Education Policy Analysis Archives Vol. 15 No. 13 10 coordinators responded to these forces as they exer cised discretion in different ways and to different degrees that resulted in substantial program variation. Bureaucratic discretion is a tricky concept. Stak eholdersÂ’ discretion to make decisions can be fostered or curtailed by myriad factors. In addition, discretion (or lack thereof) is neither inherently positive nor negative. As we will show below, AT CP coordinators made sense of and responded differently to an ambiguous alternative certificati on policy and accompanying regulations in different ways. Their experiences with external environment pressures also differed. As a result of these factors that influenced discretion, programs de veloped and implemented ATCPs that varied in significant ways. Determinants of Discretion Making sense of the Â“space between the rules.Â” As we described above, the state of MissouriÂ—like other statesÂ—originally adopted alte rnative teacher certification policy to address teacher shortages. With the onset of NCLB, alterna tive certification also became a strategy to increase the number of highly qualified teachers by increasing the percentage of certified teachers teaching in their subject area. State certification o fficials acknowledged that Missouri adopted broad regulations in an attempt to foster creativity, innovation, and timely development of programs. However while this space between the rules created potential for programs to exercise broad discretion, the decisions made within th is space varied in interesting ways. Our data suggest that because Programs B, C, and E were newly conceived and extraordinary for Missouri, coordinators sought more state guidance during program development and early implementation phases. In particular, th ese three cases responded directly to a call for proposals by the state agency for new models of pr ogram delivery, thus inviting higher levels of oversight from the beginning. In these cases, program coordinators sought oversight as they developed and implemented their novel programs in order to ensure that program practices would not be challenged later by stated offi cials. Program EÂ’s coordinator commented: We had to get special perm ission from the state for ou r program to provide the Masters [degree] as well as the certificati on and we had to submit coursework. I would say that the state expectations and guidelines have been very instrumentalÂ…and we try to follow them. However, complicating this prog ram-state relationship was the ambiguity of the oversight when coordinators sought guidance. One program coordi nator called it the Â“w eÂ’ll know it when we see itÂ” syndrome when referring to guidance rece ived from the state. As a result, while these programs with their novel partnership structure s and instructi onal delivery models were careful to practice within the confines of their writ ten program design, they grew accustomed to a general laissez faire approach to state oversight. For instance, Program BÂ’ s coordinator indicated that over time her communicati on with the state agency increasi ngly focused on administrative details. Likewise, the Program C coordinator de scribed how her interactions with state agency officials were Â“front loadedÂ” at program outset. In practice, what discretion these program coordi nators exercised was within the confines of their clearly defined program missions, such as Â“p reparing alternatively certified science and mathematics teachersÂ” or Â“preparing teachers for the urban school environment.Â” Programs B, C, and EÂ’s deliberate focus on their well-defined missi ons was also shared by multiple stakeholders (e.g., coordinators and instructors) involved in cu rriculum development and delivery. For example, Program C faculty were able to describe their pr ogram in similar terms, and all faculty interviewed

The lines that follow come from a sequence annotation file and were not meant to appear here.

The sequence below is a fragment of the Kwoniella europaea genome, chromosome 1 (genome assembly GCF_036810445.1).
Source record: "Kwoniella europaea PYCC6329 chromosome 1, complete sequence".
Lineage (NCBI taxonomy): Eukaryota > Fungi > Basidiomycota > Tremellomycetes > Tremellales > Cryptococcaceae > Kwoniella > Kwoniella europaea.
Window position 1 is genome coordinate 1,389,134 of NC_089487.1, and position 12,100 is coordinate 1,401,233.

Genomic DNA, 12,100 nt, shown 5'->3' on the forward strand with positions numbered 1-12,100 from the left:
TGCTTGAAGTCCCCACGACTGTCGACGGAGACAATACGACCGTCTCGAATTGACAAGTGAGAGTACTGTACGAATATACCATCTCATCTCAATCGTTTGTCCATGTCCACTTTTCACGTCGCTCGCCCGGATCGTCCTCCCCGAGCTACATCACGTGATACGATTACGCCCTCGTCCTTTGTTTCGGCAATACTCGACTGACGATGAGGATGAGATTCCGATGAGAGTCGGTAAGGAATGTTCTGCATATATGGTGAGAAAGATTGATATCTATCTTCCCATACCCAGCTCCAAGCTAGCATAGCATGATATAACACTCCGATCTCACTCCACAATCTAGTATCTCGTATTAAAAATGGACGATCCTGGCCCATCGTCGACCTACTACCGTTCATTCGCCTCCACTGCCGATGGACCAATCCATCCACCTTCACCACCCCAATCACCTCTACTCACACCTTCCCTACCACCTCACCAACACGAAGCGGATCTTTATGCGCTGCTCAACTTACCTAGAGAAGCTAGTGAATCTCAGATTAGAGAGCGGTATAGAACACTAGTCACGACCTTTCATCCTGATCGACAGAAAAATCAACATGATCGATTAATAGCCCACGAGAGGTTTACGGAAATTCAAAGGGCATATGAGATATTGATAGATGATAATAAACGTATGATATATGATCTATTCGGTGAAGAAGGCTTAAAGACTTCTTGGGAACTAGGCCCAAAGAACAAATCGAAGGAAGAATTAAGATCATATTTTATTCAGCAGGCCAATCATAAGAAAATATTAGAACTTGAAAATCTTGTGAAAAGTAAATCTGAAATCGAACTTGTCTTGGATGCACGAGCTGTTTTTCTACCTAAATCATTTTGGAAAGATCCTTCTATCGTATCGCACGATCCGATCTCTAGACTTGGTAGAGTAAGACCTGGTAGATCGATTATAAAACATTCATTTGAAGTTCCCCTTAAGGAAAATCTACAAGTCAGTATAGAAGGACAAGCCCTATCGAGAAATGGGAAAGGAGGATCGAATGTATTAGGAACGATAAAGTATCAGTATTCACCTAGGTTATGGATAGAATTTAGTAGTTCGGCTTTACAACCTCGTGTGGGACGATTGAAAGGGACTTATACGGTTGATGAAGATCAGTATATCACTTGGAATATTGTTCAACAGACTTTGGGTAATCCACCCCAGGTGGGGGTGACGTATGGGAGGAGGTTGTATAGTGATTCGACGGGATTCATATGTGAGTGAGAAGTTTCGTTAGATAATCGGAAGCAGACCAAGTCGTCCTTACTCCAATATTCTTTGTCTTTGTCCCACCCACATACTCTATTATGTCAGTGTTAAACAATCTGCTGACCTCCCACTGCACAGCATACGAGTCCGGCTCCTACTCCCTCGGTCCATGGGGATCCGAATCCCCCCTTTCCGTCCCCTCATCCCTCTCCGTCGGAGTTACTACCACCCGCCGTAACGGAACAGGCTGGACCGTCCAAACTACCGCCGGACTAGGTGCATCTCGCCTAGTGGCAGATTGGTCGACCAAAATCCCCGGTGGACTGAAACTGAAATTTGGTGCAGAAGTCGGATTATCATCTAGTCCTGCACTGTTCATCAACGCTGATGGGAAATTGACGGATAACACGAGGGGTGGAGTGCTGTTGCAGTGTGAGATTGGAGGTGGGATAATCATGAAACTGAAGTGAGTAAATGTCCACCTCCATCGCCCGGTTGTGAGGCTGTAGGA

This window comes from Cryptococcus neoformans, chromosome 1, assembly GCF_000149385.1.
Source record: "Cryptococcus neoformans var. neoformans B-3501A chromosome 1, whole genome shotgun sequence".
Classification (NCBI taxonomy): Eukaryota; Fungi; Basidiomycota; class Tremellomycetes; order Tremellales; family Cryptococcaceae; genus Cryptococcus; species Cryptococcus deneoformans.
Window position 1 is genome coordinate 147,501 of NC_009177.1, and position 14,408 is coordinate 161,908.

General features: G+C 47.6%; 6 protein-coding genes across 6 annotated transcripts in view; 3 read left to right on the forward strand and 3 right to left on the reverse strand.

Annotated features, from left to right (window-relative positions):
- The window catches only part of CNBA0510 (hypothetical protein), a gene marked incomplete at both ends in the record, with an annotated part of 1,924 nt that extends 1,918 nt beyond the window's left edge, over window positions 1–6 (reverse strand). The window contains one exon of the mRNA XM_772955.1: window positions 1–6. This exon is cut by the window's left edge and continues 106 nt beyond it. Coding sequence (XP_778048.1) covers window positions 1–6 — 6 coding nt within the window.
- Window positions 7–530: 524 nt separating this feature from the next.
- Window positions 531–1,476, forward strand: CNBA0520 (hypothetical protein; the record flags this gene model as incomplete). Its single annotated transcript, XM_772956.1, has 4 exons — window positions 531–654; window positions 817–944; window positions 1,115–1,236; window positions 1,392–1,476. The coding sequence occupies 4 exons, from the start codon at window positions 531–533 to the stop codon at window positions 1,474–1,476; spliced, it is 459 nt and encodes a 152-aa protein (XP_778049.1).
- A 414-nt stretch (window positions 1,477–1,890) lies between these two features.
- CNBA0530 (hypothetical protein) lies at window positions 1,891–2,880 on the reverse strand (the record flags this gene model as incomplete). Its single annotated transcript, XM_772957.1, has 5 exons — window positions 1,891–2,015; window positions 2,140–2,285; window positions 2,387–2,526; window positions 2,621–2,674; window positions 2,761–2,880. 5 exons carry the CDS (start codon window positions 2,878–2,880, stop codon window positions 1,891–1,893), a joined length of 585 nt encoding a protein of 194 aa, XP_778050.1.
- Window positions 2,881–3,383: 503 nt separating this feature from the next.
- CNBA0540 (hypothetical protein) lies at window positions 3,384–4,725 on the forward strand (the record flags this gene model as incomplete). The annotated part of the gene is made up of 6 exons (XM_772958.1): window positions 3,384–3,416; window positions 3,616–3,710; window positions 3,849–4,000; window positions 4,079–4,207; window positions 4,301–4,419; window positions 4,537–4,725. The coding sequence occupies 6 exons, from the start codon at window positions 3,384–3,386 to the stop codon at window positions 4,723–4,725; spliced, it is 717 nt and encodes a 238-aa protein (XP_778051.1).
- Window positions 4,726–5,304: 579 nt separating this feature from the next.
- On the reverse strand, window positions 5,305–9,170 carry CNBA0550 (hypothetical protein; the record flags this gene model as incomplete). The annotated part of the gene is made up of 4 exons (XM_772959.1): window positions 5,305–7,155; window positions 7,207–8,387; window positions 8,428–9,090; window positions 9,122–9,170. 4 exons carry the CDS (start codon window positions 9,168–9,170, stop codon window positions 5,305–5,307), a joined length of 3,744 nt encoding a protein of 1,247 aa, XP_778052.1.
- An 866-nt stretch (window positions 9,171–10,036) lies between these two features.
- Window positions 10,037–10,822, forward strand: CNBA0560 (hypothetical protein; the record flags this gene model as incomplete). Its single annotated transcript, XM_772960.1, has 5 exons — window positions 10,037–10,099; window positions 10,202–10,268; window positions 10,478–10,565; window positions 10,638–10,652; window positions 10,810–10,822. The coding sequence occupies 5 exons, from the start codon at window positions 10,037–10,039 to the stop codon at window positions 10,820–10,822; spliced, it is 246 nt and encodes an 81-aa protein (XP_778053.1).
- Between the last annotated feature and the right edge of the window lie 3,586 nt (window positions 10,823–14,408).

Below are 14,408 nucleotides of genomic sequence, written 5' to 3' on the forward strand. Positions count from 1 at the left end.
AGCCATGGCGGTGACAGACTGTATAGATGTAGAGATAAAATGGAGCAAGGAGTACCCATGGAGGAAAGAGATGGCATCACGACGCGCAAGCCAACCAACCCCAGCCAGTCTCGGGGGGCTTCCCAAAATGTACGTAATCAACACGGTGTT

Bureaucratic Discretion and Al ternative Teacher Certification 11 had a shared understanding of the purpose and goals of the program. A Program C coordinator described this process: As we designed our progra m, we had to think not only what would the graduate school work with, but what our fa culty would work with, and how our certification office would respond. There were all those pieces of the puzzle, as well trying to figure out what we believe about tea cher education. On the other hand, the ca se study programs that developed their ATCPs mo re explicitly on the chassis of existing teacher preparation prog rams perceived less oversight from the state education agency. Notably, Programs A and D de livered at least some ATCP programming via existing undergraduate or masterÂ’s courses. Pr ogram documentation support ed the fact that in many cases ATCP teachers in these two progra ms not only received the same coursework content but in some cases attended the same clas ses as aspiring teachers in other preparation tracks. While reasons for the different nature of state-program interact ions are difficult to unequivocally discern, coordinato rs suggested that the structural familiarity of Programs A and D would have reduced the percep tion that they were creating new programs and thus reduced the perceived need for state oversight. Regardless of the program stakeholdersÂ’ percepti ons of state oversight, each of the ATCP coordinators agreed that it was difficult to k now if their programs always aligned with state regulations. Coordinators believed that most inconsistencies and disconnects between their programs and the stateÂ’s intentions for the programs were due to at least three factors. First, broad state regulations allowed for a wide berth of inter pretation at the program level. Second, the stateÂ’s lack of ongoing oversight and guidance created a situation in which ATCPs flourished around the state but did not benefit from systematic co mmunication and coordination. As one program coordinator put it, Â“programs around the state were reinventing the wheelÂ” as a result of lack of communication among programs and the state. And thir d, the state generally responded reactively to program coordinatorsÂ’ questions but tended to res pond proactively with new programs, particularly in the early stages. A Program C coordinator commented: We had a lot of struggles internally with interpreting the policy. Policies [are] interpretable on many levels and there certainly were conflicts about how we interpret the policy . ThereÂ’s policies on paper and then thereÂ’ s stuff thatÂ’s in peopleÂ’s heads abou t the interpretation of those policies or that traditional practice that come out of these po lices, and they are not the same. Along this same vein, a Program B coordina tor described the gap between st ate level policymakers and the realities of program implementation: There arenÂ’t even standards. How would th ey know if youÂ’re a program? For one thing, it is all a document game. I give them documents that say weÂ’re going to cover all the standards in 33 hours. And they are sittin g down to a meeting with five PhDs who can talk the talk and how do th ey have time to go and find out? State agency officials agreed that consensus on what ATCPs should look like did not exist, nor was there agreement about how they should fun ction. As a result, offi cials informally gave discretion to program directors and coordinators to develop prog rams as they saw fit. Data illustrate the give and take be tween state officials and progra m personnel. Belo w we show how other factors influenced discretion and ultimately program variation. Leveraging discretion from the bottom up. Program coordinatorÂ’s choices regarding how proactively they worked with school district superin tendents and brokered school district needs with the Department of Elementary and Secondary Education (DESE) also contributed to the level of discretion coordinators exercised. Unlike the case study ATCPs that served fewer school districts, Programs A and D proactively served as agents for superintendents of MissouriÂ’s numerous and